My mother woke up in the morning to discover that our home is completely devoid of groceries; no food, no cleaning agents, nothing. I She shared ,in utter distress, with me her dilemma. Since it's a Friday and there is no one to drive her, one of my sisters is completely sick and the other one is studying, I offered to give her a ride and she reluctantly agreed since she's not the greatest fan of my driving. Anyhow, I told her that we should go before the Friday prayers to avoid the crowds, but she wasn't ready then. After the prayers, I had some trouble with my sister's computer and I had to tell my mother to wait for a while.
Anyhow, we were at the premise of the hypermarket at 2 pm.
At first, the crowd was tolerable, but then the place started cramming as flocks upon flocks of people started to enter the market; most of which were stuffed at the vegetables/meat/cheese section. Given the fact that Egyptians are incapable of organizing themselves anywhere, the place resembled downtown traffic, only except cars there were people and carts or like my mother would say "law rameteey el mal7 mesh haywsal lel 2rd" or something of the sort. I tried to devise a strategy, I was on full alert, take whatever you see in front of you and don't think about the things that you miss. We're taking no prisoners or dead bodies, leave anything you can behind. It was like saving private ryan in an urban setting and without the blood,except maybe the blood of the chicken and meat, which was frozen.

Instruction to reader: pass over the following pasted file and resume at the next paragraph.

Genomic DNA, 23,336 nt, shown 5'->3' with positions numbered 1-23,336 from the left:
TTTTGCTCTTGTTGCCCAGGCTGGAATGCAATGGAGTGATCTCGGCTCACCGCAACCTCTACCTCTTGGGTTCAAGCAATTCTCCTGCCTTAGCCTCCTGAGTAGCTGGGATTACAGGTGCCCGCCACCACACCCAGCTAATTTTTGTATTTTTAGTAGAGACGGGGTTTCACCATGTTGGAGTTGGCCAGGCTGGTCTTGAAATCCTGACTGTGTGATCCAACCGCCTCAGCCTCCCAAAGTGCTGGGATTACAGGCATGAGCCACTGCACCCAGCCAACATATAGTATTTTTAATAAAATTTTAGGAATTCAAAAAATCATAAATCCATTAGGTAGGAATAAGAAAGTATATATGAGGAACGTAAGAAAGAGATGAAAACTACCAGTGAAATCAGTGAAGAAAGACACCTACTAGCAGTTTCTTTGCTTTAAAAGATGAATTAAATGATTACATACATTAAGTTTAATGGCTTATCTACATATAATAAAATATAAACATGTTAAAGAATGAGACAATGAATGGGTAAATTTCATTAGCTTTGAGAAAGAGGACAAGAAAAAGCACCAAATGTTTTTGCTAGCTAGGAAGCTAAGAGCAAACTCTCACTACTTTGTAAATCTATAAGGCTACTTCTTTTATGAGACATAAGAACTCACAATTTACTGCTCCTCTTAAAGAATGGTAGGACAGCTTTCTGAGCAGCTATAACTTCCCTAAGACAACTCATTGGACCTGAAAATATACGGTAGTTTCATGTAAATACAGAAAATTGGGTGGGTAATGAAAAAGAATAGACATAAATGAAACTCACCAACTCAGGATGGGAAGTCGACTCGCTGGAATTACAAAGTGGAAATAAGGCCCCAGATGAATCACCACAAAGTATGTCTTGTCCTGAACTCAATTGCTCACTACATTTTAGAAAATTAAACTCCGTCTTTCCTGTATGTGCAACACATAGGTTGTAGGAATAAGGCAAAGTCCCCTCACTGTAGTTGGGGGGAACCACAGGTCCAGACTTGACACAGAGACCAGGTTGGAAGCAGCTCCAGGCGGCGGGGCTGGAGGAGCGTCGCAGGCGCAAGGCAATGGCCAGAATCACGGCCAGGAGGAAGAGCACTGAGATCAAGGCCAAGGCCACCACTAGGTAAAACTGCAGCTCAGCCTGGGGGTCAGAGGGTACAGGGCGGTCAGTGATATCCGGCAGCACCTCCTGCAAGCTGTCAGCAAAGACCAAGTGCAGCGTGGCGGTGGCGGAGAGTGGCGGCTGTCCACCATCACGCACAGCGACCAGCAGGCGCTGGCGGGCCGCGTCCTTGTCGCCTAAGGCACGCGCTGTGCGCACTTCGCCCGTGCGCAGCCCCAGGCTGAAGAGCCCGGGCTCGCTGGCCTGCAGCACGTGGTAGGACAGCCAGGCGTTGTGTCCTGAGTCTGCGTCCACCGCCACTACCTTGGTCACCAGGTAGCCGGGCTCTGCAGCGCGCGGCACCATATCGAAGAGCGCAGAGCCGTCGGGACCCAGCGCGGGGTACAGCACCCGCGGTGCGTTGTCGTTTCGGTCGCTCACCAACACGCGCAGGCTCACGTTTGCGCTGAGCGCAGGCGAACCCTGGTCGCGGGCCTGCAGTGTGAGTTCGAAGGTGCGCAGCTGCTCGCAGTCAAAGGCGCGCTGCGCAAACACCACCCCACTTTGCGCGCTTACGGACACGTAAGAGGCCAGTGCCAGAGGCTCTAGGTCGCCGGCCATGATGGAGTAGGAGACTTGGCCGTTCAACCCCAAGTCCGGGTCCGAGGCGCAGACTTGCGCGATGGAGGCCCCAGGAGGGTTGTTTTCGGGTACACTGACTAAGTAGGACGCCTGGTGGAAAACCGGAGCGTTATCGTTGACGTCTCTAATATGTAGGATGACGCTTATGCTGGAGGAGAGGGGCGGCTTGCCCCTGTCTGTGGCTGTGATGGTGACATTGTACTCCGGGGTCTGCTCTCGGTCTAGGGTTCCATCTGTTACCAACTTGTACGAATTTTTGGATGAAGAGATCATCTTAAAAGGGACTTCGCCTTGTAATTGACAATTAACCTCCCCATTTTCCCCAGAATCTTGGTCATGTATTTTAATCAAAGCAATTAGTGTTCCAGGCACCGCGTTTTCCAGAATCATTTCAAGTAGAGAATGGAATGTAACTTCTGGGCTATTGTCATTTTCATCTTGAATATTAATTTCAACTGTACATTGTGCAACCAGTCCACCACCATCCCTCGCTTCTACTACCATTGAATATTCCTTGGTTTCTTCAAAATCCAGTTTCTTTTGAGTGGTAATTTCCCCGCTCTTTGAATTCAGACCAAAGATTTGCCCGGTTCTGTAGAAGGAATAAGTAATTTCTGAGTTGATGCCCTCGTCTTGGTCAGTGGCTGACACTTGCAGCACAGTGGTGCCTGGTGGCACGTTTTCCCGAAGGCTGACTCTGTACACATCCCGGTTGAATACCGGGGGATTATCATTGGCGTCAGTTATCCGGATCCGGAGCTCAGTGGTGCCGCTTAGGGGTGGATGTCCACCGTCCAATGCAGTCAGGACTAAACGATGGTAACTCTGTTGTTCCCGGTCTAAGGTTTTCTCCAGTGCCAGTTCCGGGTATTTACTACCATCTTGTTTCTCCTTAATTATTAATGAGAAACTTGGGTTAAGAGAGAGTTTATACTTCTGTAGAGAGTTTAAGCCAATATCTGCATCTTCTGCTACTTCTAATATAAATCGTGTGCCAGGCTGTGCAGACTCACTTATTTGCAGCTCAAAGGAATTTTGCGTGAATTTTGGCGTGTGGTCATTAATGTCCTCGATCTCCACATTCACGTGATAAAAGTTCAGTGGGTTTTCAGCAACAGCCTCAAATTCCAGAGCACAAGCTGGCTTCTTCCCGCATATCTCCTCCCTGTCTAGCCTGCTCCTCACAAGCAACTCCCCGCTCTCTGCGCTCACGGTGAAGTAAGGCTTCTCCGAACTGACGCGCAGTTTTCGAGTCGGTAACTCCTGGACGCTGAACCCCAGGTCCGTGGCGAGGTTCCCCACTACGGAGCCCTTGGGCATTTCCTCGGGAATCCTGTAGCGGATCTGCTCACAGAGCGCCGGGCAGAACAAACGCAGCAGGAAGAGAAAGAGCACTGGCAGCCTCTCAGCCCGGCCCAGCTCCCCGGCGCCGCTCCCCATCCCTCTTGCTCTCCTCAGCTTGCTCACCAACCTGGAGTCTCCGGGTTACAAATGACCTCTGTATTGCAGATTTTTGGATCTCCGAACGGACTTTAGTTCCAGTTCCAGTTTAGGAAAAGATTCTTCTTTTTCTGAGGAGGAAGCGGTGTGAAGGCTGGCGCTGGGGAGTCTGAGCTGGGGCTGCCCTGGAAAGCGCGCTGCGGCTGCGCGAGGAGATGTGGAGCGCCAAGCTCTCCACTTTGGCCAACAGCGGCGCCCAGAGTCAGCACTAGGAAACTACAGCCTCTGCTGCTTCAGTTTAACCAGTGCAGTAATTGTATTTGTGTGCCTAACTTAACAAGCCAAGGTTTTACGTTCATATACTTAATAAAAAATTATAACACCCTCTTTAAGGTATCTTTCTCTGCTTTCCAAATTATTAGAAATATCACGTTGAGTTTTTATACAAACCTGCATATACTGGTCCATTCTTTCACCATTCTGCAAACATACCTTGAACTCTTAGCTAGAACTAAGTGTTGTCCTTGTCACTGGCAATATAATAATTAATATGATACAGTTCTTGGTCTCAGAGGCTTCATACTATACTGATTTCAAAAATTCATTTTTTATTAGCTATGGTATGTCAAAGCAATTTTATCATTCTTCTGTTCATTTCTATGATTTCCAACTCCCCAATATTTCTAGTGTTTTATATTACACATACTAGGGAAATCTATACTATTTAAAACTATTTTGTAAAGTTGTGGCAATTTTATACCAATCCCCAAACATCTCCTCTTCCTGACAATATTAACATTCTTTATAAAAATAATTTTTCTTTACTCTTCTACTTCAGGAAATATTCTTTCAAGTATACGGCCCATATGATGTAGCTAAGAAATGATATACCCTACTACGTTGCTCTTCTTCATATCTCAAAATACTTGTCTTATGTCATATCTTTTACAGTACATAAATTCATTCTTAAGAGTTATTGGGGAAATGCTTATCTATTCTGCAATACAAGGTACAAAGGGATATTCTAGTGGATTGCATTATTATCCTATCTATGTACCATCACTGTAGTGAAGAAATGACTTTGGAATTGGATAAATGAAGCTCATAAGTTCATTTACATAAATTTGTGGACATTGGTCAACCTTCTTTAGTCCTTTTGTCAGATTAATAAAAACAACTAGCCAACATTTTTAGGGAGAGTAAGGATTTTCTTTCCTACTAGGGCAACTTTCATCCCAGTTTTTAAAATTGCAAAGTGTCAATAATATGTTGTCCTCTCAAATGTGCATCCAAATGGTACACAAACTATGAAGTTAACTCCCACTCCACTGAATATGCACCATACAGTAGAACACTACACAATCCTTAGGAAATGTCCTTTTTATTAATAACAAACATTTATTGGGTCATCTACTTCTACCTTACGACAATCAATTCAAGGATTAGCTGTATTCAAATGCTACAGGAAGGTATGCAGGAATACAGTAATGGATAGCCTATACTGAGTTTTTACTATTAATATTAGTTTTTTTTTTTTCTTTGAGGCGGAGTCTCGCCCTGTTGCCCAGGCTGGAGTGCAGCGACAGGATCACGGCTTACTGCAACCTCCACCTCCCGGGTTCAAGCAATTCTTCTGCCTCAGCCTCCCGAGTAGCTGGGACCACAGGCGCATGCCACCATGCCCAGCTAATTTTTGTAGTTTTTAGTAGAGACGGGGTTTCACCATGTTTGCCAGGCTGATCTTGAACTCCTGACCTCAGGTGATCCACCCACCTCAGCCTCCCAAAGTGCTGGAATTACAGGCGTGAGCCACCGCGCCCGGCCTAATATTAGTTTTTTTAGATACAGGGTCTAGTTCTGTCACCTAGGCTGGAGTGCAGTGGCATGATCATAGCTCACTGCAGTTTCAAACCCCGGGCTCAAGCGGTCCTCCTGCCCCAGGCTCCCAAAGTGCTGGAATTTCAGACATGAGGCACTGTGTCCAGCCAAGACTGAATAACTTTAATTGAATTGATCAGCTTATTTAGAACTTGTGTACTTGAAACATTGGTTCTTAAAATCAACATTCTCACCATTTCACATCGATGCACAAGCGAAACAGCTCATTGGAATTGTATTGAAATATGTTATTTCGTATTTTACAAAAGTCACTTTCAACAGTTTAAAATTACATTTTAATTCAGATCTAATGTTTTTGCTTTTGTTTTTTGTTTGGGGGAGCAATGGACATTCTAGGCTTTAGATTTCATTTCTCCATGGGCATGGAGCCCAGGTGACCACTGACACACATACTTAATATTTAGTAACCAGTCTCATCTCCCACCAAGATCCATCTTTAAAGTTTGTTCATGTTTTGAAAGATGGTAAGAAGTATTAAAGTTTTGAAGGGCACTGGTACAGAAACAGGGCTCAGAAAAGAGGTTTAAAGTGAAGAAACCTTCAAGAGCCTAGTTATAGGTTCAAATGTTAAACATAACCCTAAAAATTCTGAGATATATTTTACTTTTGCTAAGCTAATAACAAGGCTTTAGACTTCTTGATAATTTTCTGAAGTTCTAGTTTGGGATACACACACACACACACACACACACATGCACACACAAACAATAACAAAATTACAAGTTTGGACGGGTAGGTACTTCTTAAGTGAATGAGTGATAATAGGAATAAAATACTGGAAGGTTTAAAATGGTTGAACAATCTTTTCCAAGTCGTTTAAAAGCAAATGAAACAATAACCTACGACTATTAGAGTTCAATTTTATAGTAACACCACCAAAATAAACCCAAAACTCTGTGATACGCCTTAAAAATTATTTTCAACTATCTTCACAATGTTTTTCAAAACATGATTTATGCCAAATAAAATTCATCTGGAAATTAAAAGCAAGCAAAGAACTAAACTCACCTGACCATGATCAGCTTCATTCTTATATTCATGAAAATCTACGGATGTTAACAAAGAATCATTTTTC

You start pushing that kid, shouting at that guy, yelling at another women, helping the lady with her cart to clear the way and then rushing to earn a turn at the cashier queue.
It was hell, but the one benefit is that while you're devising an exit strategy from the vegetables section, you tend to forget everything and focus on getting to the cashier, or otherwise known as the thin red line.